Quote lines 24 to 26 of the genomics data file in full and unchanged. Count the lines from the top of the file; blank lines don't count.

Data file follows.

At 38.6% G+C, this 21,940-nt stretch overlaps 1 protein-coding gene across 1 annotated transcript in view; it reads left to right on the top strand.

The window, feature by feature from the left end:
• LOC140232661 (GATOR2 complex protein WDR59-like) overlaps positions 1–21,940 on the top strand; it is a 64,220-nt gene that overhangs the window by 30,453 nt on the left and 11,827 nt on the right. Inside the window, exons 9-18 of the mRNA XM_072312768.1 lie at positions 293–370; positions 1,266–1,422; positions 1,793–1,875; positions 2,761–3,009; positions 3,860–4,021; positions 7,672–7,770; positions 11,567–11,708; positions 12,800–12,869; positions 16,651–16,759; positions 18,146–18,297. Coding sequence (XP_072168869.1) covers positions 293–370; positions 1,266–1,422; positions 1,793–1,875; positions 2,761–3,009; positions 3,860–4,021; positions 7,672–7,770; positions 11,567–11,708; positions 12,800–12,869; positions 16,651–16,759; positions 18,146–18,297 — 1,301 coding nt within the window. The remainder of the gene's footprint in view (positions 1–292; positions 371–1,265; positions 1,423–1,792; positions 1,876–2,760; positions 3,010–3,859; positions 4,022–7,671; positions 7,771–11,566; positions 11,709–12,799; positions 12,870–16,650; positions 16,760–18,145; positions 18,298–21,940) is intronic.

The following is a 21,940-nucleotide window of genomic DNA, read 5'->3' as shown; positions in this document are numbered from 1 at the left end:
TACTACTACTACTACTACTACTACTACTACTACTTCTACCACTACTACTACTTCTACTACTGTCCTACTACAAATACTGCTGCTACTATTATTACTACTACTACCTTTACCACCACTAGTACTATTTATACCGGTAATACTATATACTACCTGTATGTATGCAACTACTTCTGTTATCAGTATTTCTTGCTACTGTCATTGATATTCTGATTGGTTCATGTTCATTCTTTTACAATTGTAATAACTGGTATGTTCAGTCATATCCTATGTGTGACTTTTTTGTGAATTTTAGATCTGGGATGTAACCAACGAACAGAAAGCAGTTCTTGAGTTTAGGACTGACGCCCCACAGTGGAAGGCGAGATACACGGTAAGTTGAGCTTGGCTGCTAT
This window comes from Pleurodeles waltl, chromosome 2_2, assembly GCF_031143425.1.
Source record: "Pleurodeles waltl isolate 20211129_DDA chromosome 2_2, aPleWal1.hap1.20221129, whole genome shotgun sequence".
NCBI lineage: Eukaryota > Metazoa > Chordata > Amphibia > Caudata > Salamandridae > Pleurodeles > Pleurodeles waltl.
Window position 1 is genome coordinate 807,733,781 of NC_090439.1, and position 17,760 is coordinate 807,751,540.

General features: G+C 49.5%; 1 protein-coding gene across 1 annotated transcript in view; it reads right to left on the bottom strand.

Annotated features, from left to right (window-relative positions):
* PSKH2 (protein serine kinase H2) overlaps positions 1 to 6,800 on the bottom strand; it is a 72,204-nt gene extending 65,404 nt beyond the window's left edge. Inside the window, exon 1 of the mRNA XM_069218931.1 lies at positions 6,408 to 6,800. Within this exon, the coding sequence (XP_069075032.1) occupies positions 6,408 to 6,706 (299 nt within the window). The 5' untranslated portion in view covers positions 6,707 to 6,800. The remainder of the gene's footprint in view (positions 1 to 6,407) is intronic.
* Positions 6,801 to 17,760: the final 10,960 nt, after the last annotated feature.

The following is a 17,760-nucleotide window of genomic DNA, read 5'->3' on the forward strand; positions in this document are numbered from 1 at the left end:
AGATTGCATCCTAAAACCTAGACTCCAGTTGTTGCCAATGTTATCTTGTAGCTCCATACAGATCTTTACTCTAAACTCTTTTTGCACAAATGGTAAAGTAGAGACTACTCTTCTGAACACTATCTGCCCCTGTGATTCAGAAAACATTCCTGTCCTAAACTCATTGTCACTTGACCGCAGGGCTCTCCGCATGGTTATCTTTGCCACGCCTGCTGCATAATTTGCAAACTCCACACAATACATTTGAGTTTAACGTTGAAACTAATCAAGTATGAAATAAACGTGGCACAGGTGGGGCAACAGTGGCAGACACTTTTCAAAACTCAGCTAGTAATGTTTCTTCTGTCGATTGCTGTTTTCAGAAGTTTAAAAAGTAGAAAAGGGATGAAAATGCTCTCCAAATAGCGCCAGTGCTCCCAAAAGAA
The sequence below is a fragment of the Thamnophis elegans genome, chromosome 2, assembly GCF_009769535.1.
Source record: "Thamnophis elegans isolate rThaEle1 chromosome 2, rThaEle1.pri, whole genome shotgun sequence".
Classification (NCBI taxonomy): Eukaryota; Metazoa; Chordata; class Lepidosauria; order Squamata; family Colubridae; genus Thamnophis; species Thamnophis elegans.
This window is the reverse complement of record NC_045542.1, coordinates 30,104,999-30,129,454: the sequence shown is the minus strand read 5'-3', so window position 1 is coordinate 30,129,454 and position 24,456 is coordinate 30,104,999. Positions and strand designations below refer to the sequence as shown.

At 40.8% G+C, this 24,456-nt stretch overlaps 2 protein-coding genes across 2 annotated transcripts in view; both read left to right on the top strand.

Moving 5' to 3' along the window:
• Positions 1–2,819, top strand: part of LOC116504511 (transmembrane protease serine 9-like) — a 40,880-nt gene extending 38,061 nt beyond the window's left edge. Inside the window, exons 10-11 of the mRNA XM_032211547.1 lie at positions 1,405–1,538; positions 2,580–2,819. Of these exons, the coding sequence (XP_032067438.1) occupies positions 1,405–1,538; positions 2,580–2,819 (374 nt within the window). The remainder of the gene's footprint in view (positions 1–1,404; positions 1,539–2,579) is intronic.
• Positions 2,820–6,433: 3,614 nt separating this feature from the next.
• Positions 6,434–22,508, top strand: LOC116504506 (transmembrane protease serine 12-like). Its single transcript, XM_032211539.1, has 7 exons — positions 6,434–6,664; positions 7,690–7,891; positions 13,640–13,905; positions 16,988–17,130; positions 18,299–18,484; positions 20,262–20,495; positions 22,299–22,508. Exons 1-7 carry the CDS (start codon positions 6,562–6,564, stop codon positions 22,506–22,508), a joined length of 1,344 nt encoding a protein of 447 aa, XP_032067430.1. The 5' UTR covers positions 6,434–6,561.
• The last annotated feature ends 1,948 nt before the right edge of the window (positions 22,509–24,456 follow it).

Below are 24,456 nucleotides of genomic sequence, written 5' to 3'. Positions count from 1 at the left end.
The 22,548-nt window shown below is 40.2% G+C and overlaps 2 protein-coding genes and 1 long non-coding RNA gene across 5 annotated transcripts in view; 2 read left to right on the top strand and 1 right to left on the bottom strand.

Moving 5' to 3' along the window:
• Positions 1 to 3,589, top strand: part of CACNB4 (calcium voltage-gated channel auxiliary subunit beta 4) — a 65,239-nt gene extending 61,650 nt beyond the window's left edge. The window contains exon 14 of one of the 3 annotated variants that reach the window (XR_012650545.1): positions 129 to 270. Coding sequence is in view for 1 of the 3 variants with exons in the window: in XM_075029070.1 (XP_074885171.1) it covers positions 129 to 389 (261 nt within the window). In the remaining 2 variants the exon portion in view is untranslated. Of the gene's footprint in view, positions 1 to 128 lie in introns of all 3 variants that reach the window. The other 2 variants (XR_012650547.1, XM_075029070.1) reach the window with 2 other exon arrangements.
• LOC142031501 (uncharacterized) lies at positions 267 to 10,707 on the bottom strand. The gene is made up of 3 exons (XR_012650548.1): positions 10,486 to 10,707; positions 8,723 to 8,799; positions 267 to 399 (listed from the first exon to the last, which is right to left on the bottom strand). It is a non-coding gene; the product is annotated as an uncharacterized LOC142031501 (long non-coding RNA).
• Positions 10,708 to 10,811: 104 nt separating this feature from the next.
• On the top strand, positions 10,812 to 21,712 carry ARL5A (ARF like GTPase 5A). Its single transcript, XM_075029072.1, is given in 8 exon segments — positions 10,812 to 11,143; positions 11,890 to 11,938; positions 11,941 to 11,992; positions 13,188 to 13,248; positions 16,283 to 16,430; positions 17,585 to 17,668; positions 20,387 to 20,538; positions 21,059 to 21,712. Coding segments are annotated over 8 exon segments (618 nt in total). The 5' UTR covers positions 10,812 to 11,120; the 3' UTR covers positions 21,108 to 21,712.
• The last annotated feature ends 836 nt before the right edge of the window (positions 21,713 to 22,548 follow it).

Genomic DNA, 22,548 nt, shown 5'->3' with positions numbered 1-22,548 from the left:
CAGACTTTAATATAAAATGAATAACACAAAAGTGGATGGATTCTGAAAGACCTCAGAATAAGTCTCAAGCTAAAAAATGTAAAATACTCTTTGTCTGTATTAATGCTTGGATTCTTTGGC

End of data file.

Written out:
• Positions 6,434–22,508, top strand: LOC116504506 (transmembrane protease serine 12-like). Its single transcript, XM_032211539.1, has 7 exons — positions 6,434–6,664; positions 7,690–7,891; positions 13,640–13,905; positions 16,988–17,130; positions 18,299–18,484; positions 20,262–20,495; positions 22,299–22,508. Exons 1-7 carry the CDS (start codon positions 6,562–6,564, stop codon positions 22,506–22,508), a joined length of 1,344 nt encoding a protein of 447 aa, XP_032067430.1. The 5' UTR covers positions 6,434–6,561.
• The last annotated feature ends 1,948 nt before the right edge of the window (positions 22,509–24,456 follow it).

Below are 24,456 nucleotides of genomic sequence, written 5' to 3'. Positions count from 1 at the left end.